Nidecker Escape Split 2023-2024 Splitboard Review

Tested and selected for our top 100 snowboard products of the year: the Nidecker Escape Split

  • Price: £675 / €700 / $680
  • Category: Freeride + Powder
  • Sizes: 156L, 159L, 162W
  • Flex: 7/10
  • Shape: Directional Twin
  • Profile: Combo
  • 3D: No
  • Base: Sintered

Why We Chose The Nidecker Escape Split: It offers game-changing value in the traditionally pricey splitboard segment, and it’s just brilliant to ride.

There’s a reason your typical splitboarder is older. No, it’s not just that – to paraphrase Renton in Trainspotting – we all get old, we cannae hack the park any more and that’s it. It’s because splitboards and the associated touring paraphernalia are expensive, especially considering you don’t use them every day. That’s all changed with the arrival of Nidecker’s Escape Split. It’s a genuinely affordable platform for backcountry exploration that comes complete with skins. Best of all, it offers near-as-dammit the same friendly performance as the best-selling Escape.

“It’s a genuinely affordable platform for backcountry exploration”

Who Is The Nidecker Escape Split For?

Jones still dominates the splitboard market, and realistically, hardcore tourers and Jeremy fanboys will probably turn their nose up at anything without a certain mountain logo on it. The Escape Split will appeal instead to the army of folk who, since the pandemic shut lifts, have been inspired to dip their toe in the splitboard waters but don’t want to break the bank. It’s also likely to gain cult status amongst more open-minded freeriders who appreciate Nidecker’s manufacturing pedigree. Whisper it quietly but Nidecker owns Jones anyway (shhh)…

Buy the Nidecker Escape Split: £650 at Blue Tomato UK 

Buy the Nidecker Escape Split: €730 at Blue Tomato EU 


Shape, Profile and Sidecut

The Escape Split shares the exact same outline as the regular Escape. It’s a directional twin with a diamond tip nose, a squared-off tail and a 10mm set back stance. The result is a deck that’s optimised for riding forwards and which will float well in powder but – unusually for a split – it’s got bona fide freestyle credentials. In fact with its friendly flex (more on that below) the board is super comfortable to ride switch and will tempt you into spending some of those hard-earned turns on hitting natural jumps and getting creative. Think cliff drops, windlip spins and powder butters.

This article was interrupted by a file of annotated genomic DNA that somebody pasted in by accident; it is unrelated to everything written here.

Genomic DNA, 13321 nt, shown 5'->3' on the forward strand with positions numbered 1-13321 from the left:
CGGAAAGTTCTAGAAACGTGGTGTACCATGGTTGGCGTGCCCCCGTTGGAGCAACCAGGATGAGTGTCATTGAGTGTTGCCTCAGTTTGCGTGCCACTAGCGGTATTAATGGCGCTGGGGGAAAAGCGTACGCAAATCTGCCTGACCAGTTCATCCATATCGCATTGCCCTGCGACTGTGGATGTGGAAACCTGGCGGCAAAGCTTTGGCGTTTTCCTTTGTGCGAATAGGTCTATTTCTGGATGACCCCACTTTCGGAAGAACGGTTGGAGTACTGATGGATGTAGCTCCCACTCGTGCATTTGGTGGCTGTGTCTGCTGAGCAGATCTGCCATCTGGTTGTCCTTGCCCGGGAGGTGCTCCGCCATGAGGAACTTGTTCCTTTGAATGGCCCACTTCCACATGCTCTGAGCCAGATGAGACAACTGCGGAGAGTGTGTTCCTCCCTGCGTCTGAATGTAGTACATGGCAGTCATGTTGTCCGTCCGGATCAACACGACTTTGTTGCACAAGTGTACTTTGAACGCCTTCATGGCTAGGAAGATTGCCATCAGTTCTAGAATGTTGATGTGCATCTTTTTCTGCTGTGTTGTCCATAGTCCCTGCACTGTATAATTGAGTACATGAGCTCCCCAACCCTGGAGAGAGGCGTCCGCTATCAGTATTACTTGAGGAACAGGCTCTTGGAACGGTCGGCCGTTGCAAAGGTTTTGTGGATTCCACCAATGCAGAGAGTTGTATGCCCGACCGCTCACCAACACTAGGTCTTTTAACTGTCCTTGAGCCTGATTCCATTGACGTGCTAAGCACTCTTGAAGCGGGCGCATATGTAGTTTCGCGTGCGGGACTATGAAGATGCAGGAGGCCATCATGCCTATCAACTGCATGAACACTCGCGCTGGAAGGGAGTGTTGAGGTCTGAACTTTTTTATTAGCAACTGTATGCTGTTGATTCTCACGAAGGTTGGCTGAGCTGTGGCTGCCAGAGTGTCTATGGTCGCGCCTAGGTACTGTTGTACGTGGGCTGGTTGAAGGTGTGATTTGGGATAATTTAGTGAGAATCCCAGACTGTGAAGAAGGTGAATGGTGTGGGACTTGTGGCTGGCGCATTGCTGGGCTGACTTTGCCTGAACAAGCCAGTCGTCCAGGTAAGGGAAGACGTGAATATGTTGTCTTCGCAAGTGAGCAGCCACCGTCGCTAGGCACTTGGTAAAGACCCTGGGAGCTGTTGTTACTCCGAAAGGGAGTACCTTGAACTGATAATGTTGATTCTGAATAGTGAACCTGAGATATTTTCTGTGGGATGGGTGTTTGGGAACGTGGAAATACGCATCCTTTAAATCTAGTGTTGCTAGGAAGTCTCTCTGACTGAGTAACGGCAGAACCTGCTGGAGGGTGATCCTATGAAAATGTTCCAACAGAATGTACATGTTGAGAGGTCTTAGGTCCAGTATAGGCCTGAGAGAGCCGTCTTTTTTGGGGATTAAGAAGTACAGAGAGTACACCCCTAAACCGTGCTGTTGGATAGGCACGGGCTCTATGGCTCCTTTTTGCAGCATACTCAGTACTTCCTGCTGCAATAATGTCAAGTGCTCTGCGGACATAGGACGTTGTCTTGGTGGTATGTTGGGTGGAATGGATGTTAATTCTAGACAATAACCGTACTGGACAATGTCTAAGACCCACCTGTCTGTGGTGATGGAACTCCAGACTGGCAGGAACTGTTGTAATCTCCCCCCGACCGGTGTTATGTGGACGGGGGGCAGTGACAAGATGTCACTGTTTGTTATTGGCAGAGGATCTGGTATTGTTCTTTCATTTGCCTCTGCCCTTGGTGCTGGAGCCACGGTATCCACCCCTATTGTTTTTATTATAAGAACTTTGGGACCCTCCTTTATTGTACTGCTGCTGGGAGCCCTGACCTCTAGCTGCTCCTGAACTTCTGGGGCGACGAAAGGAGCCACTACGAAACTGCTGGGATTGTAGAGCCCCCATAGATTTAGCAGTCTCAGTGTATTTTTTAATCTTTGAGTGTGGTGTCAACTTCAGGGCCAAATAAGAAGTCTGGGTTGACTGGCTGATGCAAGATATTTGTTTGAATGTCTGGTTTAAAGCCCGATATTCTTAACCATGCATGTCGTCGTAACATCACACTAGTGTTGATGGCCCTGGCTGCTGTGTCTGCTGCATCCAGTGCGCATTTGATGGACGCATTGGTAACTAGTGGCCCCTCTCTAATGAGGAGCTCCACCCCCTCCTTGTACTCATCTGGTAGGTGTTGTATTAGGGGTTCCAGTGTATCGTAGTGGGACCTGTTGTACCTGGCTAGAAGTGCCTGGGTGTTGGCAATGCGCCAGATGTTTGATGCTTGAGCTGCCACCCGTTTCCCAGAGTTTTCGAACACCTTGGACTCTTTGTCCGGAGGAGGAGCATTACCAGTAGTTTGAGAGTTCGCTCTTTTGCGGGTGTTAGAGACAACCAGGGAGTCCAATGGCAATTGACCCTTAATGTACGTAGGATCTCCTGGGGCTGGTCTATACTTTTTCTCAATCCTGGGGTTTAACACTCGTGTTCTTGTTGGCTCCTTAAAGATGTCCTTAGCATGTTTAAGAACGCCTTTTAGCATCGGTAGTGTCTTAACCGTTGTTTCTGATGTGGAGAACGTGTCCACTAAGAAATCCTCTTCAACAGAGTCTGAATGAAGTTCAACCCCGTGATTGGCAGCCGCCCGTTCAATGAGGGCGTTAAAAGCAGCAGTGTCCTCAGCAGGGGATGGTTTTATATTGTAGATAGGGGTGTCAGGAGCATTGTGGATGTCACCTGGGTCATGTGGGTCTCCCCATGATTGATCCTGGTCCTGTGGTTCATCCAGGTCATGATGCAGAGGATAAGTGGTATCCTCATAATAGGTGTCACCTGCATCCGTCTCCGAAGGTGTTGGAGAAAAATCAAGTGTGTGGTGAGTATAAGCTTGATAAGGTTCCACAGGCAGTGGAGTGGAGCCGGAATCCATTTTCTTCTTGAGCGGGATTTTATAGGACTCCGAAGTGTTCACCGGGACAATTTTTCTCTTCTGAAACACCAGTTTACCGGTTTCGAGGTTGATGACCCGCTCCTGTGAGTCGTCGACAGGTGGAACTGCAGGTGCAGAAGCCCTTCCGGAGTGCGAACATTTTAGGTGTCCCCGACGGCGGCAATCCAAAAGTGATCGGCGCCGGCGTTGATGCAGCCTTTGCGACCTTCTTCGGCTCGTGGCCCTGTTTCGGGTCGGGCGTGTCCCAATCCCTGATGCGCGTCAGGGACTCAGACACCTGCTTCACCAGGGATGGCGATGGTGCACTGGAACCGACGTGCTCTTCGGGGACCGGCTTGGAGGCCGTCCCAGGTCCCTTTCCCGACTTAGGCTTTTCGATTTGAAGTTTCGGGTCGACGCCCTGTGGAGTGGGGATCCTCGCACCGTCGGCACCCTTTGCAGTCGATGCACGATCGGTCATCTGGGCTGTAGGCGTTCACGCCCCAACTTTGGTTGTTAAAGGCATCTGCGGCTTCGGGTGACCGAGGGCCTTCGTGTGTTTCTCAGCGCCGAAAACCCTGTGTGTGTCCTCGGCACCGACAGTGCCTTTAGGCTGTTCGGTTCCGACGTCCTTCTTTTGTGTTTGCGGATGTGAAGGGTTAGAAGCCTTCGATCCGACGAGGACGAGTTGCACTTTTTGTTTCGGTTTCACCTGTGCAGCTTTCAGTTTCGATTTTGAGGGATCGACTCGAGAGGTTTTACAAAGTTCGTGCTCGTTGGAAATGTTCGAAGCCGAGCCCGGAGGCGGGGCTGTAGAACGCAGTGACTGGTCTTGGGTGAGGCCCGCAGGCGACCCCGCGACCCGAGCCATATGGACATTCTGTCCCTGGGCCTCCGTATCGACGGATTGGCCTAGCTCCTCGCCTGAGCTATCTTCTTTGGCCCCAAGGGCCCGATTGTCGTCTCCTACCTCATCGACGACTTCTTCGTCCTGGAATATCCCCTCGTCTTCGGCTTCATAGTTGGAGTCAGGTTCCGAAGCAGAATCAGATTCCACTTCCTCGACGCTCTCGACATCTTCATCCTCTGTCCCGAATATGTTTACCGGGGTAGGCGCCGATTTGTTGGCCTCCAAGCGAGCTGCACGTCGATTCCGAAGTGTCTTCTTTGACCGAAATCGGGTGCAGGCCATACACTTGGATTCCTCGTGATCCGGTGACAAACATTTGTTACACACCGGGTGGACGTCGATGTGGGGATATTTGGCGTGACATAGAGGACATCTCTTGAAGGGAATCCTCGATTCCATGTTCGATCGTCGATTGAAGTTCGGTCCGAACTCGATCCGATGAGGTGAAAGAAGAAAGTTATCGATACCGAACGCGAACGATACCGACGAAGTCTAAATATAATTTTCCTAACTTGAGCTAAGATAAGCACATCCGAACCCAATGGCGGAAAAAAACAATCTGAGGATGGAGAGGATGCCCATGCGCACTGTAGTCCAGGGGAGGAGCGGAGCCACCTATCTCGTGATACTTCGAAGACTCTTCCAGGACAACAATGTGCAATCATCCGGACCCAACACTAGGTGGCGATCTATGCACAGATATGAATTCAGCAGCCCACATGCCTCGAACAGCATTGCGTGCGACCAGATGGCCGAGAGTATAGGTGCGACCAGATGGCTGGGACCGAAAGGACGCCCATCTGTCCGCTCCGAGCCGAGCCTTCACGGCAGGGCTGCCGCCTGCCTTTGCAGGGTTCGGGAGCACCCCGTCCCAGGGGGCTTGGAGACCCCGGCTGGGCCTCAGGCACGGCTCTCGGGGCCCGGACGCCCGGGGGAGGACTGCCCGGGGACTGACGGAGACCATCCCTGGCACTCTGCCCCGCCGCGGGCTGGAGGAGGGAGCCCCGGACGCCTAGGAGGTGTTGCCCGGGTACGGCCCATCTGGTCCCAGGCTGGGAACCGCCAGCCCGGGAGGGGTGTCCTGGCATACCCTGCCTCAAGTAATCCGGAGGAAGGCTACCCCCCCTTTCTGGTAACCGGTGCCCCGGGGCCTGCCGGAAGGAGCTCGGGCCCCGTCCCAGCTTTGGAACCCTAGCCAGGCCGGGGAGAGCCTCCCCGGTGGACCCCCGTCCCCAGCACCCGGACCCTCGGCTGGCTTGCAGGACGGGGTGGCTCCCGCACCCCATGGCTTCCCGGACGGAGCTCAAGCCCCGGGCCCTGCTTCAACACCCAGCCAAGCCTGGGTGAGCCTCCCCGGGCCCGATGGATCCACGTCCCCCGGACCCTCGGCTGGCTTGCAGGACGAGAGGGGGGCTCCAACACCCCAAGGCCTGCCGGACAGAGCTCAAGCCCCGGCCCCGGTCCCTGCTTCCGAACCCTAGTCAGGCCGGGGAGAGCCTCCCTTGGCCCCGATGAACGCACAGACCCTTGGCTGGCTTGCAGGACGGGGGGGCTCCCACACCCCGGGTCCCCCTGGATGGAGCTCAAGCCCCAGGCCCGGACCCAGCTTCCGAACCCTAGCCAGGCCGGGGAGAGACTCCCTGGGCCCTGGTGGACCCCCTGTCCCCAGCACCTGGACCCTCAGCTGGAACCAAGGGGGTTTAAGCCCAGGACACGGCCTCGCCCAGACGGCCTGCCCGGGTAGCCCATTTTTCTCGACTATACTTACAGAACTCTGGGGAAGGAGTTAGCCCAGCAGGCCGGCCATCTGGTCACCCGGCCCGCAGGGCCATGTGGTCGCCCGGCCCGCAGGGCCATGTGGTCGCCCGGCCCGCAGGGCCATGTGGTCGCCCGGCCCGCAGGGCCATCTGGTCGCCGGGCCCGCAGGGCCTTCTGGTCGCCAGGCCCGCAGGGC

A ‘Camrock’ profile features classic camber in the middle and extended rocker towards the nose and tail. This lends the Escape Split an easy-going nature; turns feel relaxed across hardpack and soft snow alike, with less bite at the contact points,. And by raising the tips a little you don’t have to work hard to keep on top of the fluffy stuff.

“Unusually for a split, it’s got bona fide freestyle credentials. It will tempt you into spending some of those hard-earned turns getting creative”

Construction and Materials

The entire Escape range (regular, Split and specced up Plus) are built around Nidecker’s ‘Master Core’. They’ve nailed this one, mixing no less than four wood types to keep the whole thing lightweight and lively yet strong enough to handle the heaviest of landings.

It’s stable at speed, too, thanks to a triax fibreglass lay-up that includes carbon areas towards the nose and tail and an Absorbnid top layer to dampen the ride. Point this thing down a couloir and you don’t need to worry about it turning into a noodle.

What’s magic about the Escape, though, is that it still manages to feel so playful. Carbon and triax are usually a recipe for aggressive, unforgiving carve sticks, and, sure, this board holds an edge through icy sections – yet the flex is easy to manipulate underfoot and you don’t need legs like Roberto Carlos to load presses and ollies.